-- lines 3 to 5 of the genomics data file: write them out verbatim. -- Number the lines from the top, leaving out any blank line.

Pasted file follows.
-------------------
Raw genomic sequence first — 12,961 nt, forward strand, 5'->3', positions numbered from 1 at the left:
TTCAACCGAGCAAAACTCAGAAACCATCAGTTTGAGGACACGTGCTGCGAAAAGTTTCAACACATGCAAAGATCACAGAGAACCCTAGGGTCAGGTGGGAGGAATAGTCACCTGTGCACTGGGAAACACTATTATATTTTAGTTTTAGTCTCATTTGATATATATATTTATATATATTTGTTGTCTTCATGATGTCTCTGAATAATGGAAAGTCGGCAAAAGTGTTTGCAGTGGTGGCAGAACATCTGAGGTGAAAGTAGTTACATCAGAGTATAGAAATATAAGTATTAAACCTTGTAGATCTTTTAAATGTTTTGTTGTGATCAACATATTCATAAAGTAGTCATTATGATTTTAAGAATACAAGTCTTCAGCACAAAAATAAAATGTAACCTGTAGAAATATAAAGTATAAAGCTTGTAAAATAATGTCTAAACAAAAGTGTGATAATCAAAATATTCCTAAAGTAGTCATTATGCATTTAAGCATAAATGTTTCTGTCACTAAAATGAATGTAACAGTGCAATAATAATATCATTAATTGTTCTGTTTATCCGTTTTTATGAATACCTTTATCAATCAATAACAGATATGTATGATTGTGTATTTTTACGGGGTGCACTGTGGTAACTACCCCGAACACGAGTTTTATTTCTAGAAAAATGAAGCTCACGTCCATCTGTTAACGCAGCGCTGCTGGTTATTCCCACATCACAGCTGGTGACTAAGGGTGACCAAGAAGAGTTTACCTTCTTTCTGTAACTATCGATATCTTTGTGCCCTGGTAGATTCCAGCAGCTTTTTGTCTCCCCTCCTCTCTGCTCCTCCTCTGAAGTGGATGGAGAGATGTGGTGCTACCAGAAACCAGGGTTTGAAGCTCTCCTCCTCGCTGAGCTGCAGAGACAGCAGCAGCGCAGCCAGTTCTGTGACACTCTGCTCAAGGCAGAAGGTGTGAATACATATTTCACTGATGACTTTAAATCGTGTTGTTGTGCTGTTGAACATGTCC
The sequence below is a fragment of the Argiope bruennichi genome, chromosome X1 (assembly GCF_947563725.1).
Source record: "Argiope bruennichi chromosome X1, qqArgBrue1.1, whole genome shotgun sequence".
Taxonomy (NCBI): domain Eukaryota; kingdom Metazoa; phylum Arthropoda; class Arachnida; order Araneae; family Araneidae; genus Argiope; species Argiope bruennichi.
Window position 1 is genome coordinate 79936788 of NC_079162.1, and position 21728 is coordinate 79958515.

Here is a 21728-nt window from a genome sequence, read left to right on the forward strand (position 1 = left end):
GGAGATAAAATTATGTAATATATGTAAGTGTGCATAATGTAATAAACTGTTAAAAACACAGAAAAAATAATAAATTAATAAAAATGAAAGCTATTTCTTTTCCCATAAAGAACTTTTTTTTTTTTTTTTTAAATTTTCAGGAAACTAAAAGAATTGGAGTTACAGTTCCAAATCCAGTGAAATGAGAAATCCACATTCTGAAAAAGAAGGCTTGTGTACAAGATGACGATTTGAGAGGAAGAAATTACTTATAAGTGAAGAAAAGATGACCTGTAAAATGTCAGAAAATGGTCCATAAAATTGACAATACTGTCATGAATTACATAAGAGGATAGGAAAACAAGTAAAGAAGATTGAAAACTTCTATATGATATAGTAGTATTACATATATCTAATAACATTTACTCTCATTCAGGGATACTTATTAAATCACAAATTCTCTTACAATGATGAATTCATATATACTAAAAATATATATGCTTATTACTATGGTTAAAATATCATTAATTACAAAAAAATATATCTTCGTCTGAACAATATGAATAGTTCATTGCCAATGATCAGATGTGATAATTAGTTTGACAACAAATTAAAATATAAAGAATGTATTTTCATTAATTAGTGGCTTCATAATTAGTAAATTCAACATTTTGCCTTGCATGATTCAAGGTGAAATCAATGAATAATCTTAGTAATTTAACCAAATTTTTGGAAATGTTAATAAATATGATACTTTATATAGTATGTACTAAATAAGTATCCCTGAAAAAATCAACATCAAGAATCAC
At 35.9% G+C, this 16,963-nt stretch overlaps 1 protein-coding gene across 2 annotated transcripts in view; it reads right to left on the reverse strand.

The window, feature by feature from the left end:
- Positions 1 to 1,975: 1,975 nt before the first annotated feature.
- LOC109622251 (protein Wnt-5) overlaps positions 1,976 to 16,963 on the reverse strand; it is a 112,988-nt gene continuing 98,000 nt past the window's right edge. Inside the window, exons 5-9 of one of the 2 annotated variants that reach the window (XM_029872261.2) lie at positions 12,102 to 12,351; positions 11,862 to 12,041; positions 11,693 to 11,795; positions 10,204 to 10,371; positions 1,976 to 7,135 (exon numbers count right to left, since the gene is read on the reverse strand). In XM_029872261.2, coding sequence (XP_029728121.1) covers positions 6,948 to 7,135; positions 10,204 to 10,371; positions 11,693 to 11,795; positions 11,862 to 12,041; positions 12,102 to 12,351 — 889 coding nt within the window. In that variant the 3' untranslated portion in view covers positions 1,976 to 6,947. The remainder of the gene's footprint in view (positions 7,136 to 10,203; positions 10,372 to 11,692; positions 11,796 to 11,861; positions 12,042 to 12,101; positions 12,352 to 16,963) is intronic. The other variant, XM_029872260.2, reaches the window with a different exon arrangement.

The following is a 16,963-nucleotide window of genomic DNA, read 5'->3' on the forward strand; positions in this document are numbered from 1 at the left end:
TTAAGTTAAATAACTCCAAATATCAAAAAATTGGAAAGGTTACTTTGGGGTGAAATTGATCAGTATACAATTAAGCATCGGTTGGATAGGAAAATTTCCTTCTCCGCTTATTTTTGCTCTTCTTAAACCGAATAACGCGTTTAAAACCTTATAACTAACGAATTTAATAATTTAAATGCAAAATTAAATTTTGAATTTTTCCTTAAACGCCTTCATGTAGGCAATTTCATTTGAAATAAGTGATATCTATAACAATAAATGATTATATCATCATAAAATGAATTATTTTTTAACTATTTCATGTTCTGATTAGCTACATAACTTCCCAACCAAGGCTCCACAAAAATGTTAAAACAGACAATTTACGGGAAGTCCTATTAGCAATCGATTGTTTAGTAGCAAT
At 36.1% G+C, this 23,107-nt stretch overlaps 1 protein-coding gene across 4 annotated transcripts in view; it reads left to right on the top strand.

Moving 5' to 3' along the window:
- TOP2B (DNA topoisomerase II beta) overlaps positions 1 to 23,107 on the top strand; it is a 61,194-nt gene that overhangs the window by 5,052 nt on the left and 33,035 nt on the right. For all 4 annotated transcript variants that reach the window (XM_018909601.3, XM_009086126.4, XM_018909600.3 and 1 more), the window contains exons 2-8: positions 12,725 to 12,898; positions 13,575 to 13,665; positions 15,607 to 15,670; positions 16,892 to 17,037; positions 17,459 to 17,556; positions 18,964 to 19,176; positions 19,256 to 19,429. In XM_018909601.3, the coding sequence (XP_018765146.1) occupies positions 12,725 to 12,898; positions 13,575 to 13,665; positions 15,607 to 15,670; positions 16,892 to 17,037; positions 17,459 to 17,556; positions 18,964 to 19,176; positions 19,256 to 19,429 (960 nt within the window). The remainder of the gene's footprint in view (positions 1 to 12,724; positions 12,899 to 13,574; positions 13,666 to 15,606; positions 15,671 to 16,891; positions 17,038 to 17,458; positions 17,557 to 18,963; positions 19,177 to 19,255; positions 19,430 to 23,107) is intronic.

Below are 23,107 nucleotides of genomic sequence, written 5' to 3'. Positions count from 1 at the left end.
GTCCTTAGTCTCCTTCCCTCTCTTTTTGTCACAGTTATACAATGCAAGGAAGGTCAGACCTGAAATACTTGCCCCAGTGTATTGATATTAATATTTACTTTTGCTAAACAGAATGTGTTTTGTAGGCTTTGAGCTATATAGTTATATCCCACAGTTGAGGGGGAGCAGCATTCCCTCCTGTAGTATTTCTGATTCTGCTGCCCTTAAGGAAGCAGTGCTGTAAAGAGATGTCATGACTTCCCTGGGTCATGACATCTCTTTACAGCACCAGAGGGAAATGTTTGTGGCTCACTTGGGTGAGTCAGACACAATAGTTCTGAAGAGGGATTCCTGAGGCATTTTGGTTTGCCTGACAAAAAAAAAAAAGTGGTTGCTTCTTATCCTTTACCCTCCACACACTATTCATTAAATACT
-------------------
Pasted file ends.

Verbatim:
The sequence below is a fragment of the Argiope bruennichi genome, chromosome X1 (assembly GCF_947563725.1).
Source record: "Argiope bruennichi chromosome X1, qqArgBrue1.1, whole genome shotgun sequence".
Taxonomy (NCBI): domain Eukaryota; kingdom Metazoa; phylum Arthropoda; class Arachnida; order Araneae; family Araneidae; genus Argiope; species Argiope bruennichi.